Are firms becoming more attuned to the benefits of legal project management (LPM)? Are clients? Judging from a workshop I attended on this topic last month in Chicago, the answer is “yes”.
But many firms – including almost every firm I’ve encountered – still struggle with the question of how to encourage organizational and individual changes required to inculcate wide-spread adoption of LPM.
The panelists who spoke at the “LPM Showcase and Workshop” lead some of the firms that have been the most successful at LPM implementation – Baker & McKenzie, Loeb & Loeb, Foley Hoag and Reed Smith. Their honest accounts of their experiences in getting the ball rolling, however, were common to organizations of more than 50 lawyers, regardless of practice or regional focus.
How did they do it? Some of the ideas heard in the workshop:
- Have a reason for implementing LPM that links to your firm’s core identity and its long-term vision. Make it part of who you are and who you want to be.
- Start small. Focus on one practice group and one leader with one type of matter that will benefit from application of project management techniques.
- Focus on one keystone benefit at a time – efficient matter management, improved profitability, predictability, client communication, etc.
- Determine what’s already working well in your firm and position LPM as an extension of current successes
- Gather facts that support the initiative – most firms examine data from past matters or gather client relevant feedback, and then create a scenario of how the results would have been improved (or even better) if project management techniques were applied.
- Give lawyers control over the aspects of legal project management they’ll focus on. Offer scenarios for adjacent processes after they achieve initial success and build a sense of accomplishment.
- Reward experimentation. It takes time and courage to try to change behaviour for the better; be open to related compensation discussions and publicly recognize results that move lawyers forward.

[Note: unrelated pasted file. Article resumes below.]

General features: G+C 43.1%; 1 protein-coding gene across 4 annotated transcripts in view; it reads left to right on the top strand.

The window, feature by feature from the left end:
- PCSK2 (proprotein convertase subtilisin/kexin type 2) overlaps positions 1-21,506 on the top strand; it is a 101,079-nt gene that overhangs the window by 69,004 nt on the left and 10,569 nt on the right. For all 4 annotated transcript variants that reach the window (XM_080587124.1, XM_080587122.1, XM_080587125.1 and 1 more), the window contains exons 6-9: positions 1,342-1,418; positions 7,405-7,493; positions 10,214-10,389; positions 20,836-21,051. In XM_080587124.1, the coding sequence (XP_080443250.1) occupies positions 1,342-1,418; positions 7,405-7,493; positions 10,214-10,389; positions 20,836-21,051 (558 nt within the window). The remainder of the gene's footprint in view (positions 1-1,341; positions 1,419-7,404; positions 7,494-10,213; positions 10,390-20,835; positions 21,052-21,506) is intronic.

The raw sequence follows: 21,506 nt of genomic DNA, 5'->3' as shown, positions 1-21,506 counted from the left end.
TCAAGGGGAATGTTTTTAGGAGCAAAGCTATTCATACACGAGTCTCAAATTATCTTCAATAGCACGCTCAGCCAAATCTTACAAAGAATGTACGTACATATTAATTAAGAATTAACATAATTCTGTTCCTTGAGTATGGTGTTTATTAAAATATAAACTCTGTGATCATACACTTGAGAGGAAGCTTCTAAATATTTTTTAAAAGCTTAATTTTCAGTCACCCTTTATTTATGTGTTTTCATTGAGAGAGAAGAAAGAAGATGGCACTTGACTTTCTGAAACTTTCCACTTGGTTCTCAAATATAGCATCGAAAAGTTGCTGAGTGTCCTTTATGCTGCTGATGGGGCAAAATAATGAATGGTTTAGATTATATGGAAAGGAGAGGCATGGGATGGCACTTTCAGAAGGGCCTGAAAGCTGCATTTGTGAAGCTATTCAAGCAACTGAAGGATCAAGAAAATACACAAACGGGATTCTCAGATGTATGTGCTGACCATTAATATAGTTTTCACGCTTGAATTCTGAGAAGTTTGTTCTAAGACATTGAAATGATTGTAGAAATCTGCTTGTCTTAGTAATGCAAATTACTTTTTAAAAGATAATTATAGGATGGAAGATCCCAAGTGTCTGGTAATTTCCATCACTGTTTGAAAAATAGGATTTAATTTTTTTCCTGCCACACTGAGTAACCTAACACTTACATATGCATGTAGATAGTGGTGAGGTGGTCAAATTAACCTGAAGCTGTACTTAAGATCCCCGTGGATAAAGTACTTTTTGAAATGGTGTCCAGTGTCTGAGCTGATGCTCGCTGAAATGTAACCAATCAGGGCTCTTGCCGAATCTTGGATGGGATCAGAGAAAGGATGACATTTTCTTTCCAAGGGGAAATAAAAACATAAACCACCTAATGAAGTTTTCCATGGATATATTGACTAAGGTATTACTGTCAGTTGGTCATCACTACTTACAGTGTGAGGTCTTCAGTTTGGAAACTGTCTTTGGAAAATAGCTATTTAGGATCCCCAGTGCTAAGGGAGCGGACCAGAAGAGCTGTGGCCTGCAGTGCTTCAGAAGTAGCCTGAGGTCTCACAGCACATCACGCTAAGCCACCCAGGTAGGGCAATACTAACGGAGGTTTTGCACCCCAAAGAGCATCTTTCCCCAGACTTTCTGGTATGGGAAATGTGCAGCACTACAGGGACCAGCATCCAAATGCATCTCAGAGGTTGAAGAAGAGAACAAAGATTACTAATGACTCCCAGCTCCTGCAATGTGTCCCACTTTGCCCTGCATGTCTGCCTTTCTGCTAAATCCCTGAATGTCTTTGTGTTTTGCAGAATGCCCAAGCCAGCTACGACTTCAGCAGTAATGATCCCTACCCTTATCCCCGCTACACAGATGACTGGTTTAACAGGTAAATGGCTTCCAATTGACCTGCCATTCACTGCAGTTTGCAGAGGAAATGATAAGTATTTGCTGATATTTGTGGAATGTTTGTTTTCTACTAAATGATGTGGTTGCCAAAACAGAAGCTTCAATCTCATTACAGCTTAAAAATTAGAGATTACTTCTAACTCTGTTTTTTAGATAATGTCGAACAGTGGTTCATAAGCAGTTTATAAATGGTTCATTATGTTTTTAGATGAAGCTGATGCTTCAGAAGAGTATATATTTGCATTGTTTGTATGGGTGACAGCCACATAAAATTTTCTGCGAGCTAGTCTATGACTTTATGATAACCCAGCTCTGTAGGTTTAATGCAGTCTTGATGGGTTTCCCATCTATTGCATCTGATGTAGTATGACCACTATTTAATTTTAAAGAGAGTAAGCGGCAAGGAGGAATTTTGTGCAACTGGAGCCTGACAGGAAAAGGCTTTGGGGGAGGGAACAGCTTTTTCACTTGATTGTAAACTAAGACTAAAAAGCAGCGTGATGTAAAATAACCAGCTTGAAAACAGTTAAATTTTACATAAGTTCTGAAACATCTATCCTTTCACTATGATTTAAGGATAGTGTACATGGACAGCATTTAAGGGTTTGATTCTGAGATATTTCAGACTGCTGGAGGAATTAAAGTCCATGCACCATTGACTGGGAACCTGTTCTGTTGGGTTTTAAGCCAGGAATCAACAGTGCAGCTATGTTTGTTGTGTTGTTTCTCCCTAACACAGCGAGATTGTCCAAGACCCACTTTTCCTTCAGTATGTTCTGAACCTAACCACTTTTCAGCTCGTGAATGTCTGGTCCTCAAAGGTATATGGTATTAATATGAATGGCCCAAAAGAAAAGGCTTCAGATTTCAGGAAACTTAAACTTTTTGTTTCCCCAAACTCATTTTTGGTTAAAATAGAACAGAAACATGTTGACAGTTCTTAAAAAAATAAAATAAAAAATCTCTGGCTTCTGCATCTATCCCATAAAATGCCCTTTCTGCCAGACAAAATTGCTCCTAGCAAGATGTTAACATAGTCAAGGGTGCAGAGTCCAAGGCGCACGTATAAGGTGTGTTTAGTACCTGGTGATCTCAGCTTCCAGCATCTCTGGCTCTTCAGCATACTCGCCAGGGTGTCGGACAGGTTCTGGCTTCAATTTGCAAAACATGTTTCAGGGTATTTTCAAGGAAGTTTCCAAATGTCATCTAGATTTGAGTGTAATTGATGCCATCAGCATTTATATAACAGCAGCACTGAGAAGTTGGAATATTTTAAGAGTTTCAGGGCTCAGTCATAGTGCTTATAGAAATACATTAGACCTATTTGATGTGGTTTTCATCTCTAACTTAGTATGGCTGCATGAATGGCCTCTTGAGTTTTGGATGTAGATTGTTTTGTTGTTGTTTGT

- Remove administrative roadblocks. Is there something about your technology, team management/staffing or knowledge management that frustrates people trying to manage a project? Make the learning process easier by removing the obstacle, adding support, adjusting the process or training individuals.
- Encourage collaboration. Host a discussion group, seminar or book club session on the topic and ask people to share ideas on how to start an initiative.
- Avoid jargon. Technical language and unknown acronyms alienate skeptics. Use terms people are already familiar with, especially in initial discussions.
- Listen. It’s natural for anyone to be apprehensive and insecure about changing how they do things, even if it’s for the better. Ensure that people feel heard. Acknowledge where concerns might stem from. Point out how far they’ve already come along. Then help them move forward with even the smallest step.
I often think that the most difficult part of project management (legal or otherwise) is just taking the first action towards changing the work habits and processes we’ve become used to. Even the workshop panelists – leaders at some of the largest law firms in the U.S. – struggled with this.
Judging from the discussions with everyone at the session, an increasing number of firms are forging ahead with plans to incorporate LPM into the way they do things. With practice, they’re also becoming more successful at it.
Full disclosure: my colleague, Jim Hassett, Ph.D., moderated the panel discussion at the workshop